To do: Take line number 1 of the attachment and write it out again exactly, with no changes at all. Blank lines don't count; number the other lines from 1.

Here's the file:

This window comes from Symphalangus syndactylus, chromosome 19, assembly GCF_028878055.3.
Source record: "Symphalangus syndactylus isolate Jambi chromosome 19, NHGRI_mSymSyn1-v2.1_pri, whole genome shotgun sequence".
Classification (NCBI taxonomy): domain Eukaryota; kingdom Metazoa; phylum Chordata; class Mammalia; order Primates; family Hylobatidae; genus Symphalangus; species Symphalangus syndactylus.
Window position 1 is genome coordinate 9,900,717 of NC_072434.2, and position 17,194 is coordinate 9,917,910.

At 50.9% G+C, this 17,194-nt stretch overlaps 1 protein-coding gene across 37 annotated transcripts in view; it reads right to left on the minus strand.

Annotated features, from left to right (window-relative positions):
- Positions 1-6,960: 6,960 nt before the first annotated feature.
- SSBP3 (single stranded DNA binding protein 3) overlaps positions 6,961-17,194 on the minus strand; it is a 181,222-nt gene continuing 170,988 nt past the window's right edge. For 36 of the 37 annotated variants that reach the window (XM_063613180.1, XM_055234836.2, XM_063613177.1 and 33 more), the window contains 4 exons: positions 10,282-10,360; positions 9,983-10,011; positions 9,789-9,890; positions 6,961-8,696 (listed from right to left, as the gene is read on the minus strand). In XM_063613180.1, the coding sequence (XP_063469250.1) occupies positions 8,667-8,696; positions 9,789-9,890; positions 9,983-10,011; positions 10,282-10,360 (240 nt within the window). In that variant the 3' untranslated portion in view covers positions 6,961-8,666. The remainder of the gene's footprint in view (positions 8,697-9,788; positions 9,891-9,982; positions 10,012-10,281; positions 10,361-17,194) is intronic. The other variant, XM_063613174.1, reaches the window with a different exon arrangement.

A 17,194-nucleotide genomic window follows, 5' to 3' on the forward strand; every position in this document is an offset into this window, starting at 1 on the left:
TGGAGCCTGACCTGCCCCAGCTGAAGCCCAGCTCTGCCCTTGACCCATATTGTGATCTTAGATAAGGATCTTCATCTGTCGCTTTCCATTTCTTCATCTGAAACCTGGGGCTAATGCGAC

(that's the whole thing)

This window comes from Symphalangus syndactylus, chromosome 19, assembly GCF_028878055.3.